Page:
Alma Rosé, an Austrian violinist of Jewish descent, was a virtuoso violinist, playing throughout Europe with famous orchestras and symphonies. The famous composer Gustav Mahler was her uncle.
In the 1940s, thousands of Jews and others the Nazis considered "undesirable" are transported to Auschwitz in Germany where their heads are shaved, their bodies disinfected, and then they are sent
“An important, sensitive look at the triumph of the human spirit over evil, The Teacher of Warsaw is based on a true story and epitomizes the very best of poignant
Lana Kortchik tells the fictional story taken from facts about World War II and how it impacted the city of Kiev in Ukraine.
“What he did see—and described in sharp, yet understated, detail—was the growing panic and slow loss of innocence among German Jews.”
“[a] thought-provoking quest to understand the meaning of evil, guilt, and survival.”
"chilling depictions of prewar naivete, the slowly tightening noose in the ghetto, and a murderous eruption of anti-Semitism in Ukraine”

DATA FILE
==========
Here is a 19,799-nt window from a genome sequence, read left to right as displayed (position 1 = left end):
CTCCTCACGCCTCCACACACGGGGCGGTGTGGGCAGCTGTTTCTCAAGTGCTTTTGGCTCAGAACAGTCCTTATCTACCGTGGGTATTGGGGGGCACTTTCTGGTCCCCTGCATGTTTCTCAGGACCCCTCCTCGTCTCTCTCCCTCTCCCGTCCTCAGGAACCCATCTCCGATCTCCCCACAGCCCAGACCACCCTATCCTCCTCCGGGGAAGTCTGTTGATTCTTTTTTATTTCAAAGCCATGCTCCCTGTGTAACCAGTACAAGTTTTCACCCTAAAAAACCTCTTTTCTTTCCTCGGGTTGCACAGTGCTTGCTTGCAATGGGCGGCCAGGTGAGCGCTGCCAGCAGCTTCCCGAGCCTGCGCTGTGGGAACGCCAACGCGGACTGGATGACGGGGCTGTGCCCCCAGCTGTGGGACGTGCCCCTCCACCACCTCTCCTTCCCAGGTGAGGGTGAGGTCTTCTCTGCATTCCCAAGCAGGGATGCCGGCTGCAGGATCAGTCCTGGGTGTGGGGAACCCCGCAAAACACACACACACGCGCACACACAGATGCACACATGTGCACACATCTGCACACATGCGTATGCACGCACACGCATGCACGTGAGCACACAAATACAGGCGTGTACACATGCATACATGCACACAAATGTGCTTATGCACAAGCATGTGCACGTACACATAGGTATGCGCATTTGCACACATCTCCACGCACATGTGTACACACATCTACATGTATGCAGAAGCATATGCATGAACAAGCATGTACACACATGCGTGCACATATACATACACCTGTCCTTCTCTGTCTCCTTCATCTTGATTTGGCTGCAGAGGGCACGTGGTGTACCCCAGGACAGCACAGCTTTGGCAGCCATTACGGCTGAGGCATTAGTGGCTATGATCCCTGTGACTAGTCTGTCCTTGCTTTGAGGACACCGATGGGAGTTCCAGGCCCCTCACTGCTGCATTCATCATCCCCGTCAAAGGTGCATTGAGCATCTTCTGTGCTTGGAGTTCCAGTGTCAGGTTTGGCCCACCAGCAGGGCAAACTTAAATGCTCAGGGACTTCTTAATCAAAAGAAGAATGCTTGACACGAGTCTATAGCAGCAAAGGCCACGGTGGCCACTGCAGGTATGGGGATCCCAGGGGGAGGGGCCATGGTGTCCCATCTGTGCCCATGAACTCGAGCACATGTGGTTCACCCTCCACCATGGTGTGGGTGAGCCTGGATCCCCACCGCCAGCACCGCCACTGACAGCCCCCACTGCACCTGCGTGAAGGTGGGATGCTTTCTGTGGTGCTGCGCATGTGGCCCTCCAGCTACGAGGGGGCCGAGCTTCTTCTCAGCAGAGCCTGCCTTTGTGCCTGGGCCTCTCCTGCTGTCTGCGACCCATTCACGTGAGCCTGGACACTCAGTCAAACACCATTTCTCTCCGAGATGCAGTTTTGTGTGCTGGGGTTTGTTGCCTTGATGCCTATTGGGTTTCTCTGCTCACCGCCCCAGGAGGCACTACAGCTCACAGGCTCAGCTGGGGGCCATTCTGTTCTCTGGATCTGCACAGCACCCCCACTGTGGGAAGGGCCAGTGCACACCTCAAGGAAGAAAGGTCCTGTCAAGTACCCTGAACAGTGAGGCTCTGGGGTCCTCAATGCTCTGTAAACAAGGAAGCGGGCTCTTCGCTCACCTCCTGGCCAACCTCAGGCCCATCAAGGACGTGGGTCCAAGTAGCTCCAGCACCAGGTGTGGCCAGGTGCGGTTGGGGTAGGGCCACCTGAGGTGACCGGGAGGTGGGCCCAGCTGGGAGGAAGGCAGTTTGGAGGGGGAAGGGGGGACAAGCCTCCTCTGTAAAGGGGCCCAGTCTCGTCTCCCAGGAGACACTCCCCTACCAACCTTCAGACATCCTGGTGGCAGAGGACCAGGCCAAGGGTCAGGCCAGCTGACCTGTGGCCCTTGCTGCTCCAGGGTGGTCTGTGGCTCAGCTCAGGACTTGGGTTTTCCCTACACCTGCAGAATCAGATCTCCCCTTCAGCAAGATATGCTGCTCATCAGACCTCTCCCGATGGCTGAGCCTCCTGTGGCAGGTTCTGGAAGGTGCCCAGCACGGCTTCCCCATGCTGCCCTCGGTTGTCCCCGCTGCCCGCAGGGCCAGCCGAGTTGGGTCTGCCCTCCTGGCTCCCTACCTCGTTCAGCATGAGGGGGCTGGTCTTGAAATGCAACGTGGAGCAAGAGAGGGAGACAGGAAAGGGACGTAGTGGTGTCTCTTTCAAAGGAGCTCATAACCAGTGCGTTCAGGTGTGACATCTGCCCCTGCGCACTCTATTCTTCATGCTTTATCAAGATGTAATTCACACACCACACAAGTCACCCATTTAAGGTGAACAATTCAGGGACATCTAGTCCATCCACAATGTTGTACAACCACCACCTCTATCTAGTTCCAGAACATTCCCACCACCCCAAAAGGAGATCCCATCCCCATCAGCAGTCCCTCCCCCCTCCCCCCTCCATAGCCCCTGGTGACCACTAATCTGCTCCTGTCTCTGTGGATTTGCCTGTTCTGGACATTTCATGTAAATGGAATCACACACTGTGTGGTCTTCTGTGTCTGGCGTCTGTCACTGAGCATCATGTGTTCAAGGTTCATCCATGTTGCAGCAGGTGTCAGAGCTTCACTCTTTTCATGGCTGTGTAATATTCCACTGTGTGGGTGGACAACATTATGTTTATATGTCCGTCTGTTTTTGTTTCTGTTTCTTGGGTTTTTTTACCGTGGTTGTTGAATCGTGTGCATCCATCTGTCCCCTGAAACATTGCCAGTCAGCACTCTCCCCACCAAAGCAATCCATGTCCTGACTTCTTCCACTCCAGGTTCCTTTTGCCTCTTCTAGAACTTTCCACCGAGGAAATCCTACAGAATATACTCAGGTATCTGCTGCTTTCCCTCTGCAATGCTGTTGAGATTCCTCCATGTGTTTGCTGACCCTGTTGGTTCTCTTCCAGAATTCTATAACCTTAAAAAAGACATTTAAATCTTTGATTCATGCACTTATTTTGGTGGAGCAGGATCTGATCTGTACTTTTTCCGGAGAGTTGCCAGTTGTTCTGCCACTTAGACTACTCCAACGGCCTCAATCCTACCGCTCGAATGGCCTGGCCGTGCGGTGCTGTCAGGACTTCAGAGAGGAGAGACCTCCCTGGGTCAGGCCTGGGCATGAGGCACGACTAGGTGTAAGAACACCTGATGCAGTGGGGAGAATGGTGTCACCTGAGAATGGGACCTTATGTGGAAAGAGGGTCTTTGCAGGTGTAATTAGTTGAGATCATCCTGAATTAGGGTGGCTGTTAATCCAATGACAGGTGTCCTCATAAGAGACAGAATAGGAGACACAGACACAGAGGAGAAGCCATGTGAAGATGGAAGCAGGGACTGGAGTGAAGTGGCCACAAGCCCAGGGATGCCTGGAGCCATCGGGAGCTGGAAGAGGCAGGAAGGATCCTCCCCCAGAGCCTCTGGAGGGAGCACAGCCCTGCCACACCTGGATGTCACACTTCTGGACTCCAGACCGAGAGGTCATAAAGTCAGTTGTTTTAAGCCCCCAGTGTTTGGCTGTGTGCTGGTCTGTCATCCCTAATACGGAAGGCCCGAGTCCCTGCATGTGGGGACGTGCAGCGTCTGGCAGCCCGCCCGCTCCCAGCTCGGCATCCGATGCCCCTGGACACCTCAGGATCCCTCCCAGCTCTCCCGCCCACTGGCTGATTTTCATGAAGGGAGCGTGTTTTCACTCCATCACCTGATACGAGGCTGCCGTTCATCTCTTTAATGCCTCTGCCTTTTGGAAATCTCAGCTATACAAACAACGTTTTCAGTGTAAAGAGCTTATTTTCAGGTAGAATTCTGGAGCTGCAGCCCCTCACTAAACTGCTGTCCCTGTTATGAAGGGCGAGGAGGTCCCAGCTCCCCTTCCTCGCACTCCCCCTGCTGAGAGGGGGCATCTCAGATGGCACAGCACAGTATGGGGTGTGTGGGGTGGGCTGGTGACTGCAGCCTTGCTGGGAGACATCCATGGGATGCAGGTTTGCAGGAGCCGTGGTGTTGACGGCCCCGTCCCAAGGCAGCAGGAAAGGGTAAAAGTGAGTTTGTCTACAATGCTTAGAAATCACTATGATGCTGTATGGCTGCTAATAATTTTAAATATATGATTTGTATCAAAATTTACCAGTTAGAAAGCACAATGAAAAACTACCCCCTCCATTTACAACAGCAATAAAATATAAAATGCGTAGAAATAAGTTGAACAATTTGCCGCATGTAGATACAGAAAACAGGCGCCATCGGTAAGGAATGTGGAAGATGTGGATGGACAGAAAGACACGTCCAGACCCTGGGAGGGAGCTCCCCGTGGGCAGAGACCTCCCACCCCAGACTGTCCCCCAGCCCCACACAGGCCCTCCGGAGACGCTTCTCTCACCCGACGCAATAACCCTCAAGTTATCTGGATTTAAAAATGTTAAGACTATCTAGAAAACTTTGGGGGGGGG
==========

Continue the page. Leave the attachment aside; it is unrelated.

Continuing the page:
“Khemlin has created an unforgettable character and opened a window onto a world more people should know about.”
Deviation is an amazing, courageous book by an amazing, courageous woman. It is not, however, the eye-opening book a reader might expect.
“Between the buildings Stripeys stumbled, sat, stretched out in exhaustion. Some of them were like ghost-women. Their bodies were the embers of a fire that was dying out.”
“a commendable and unique work that never flags and is a worthy addition to the Holocaust genre.”
Healing is a theme that pervades Aharon Appelfeld’s prolific fiction (Blooms of Darkness; Until the Dawn’s Light; and Suddenly, Love; all reviewed on NYJB) and challenges his Shoa
What happens to people who go through extreme trauma? What happens to their future generations as they grapple with parents and grandparents with indelible stains on their psyche?
A priceless Cezanne, the centerpiece of a special exhibition at a prestigious San Francisco art museum, is discovered to be a forgery.
Early in this novel, when Poxl West—the putative author of this supposed World War II memoir—is giving a book reading, an audience member asks, “Mr.
“the effort of reading The Wall will enlarge our understanding [of the Holocaust and its aftermath].”
“Zimler’s character development is electrifying, and his plot rolls along ever faster into the depths of fear.
“Péter Nadás may infuriate readers accustomed to a Tolstoyan resolution of a series of interrelated stories and characters and times and settings.